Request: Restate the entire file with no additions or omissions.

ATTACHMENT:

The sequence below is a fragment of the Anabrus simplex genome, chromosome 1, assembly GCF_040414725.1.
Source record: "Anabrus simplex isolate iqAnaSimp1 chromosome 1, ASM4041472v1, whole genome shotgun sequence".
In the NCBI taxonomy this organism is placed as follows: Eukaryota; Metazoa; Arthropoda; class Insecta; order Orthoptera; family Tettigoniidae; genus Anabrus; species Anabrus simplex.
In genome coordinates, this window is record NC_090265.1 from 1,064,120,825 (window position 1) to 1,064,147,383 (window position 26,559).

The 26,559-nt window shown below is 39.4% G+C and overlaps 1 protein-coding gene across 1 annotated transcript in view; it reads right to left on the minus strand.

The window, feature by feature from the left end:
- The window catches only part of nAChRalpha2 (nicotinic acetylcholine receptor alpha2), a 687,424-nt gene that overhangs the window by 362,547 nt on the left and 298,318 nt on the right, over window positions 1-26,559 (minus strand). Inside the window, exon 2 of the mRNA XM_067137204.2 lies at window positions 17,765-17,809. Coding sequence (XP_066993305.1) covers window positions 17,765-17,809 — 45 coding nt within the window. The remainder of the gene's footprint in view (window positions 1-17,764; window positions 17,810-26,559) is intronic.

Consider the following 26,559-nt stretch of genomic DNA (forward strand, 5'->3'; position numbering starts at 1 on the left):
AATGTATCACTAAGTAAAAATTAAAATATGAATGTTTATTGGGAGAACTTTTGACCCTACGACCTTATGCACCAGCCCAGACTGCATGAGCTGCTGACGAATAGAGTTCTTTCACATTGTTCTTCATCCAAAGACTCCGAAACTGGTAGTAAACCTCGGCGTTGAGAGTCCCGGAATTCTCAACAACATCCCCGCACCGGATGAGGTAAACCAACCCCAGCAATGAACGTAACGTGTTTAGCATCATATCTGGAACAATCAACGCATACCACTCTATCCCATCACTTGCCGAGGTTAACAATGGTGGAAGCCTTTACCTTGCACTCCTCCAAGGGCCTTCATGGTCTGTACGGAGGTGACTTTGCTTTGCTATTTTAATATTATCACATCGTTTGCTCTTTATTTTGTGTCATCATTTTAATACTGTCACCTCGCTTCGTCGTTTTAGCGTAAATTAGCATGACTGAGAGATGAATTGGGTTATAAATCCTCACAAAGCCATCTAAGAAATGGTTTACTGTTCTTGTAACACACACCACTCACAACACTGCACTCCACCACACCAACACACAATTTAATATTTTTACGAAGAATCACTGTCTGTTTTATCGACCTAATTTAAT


The sequence below is a fragment of the Anabrus simplex genome, chromosome 1, assembly GCF_040414725.1.
Source record: "Anabrus simplex isolate iqAnaSimp1 chromosome 1, ASM4041472v1, whole genome shotgun sequence".
In the NCBI taxonomy this organism is placed as follows: Eukaryota; Metazoa; Arthropoda; class Insecta; order Orthoptera; family Tettigoniidae; genus Anabrus; species Anabrus simplex.
In genome coordinates, this window is record NC_090265.1 from 1,064,120,825 (window position 1) to 1,064,147,383 (window position 26,559).

The 26,559-nt window shown below is 39.4% G+C and overlaps 1 protein-coding gene across 1 annotated transcript in view; it reads right to left on the minus strand.

The window, feature by feature from the left end:
- The window catches only part of nAChRalpha2 (nicotinic acetylcholine receptor alpha2), a 687,424-nt gene that overhangs the window by 362,547 nt on the left and 298,318 nt on the right, over window positions 1-26,559 (minus strand). Inside the window, exon 2 of the mRNA XM_067137204.2 lies at window positions 17,765-17,809. Coding sequence (XP_066993305.1) covers window positions 17,765-17,809 — 45 coding nt within the window. The remainder of the gene's footprint in view (window positions 1-17,764; window positions 17,810-26,559) is intronic.

Consider the following 26,559-nt stretch of genomic DNA (forward strand, 5'->3'; position numbering starts at 1 on the left):
AATGTATCACTAAGTAAAAATTAAAATATGAATGTTTATTGGGAGAACTTTTGACCCTACGACCTTATGCACCAGCCCAGACTGCATGAGCTGCTGACGAATAGAGTTCTTTCACATTGTTCTTCATCCAAAGACTCCGAAACTGGTAGTAAACCTCGGCGTTGAGAGTCCCGGAATTCTCAACAACATCCCCGCACCGGATGAGGTAAACCAACCCCAGCAATGAACGTAACGTGTTTAGCATCATATCTGGAACAATCAACGCATACCACTCTATCCCATCACTTGCCGAGGTTAACAATGGTGGAAGCCTTTACCTTGCACTCCTCCAAGGGCCTTCATGGTCTGTACGGAGGTGACTTTGCTTTGCTATTTTAATATTATCACATCGTTTGCTCTTTATTTTGTGTCATCATTTTAATACTGTCACCTCGCTTCGTCGTTTTAGCGTAAATTAGCATGACTGAGAGATGAATTGGGTTATAAATCCTCACAAAGCCATCTAAGAAATGGTTTACTGTTCTTGTAACACACACCACTCACAACACTGCACTCCACCACACCAACACACAATTTAATATTTTTACGAAGAATCACTGTCTGTTTTATCGACCTAATTTAAT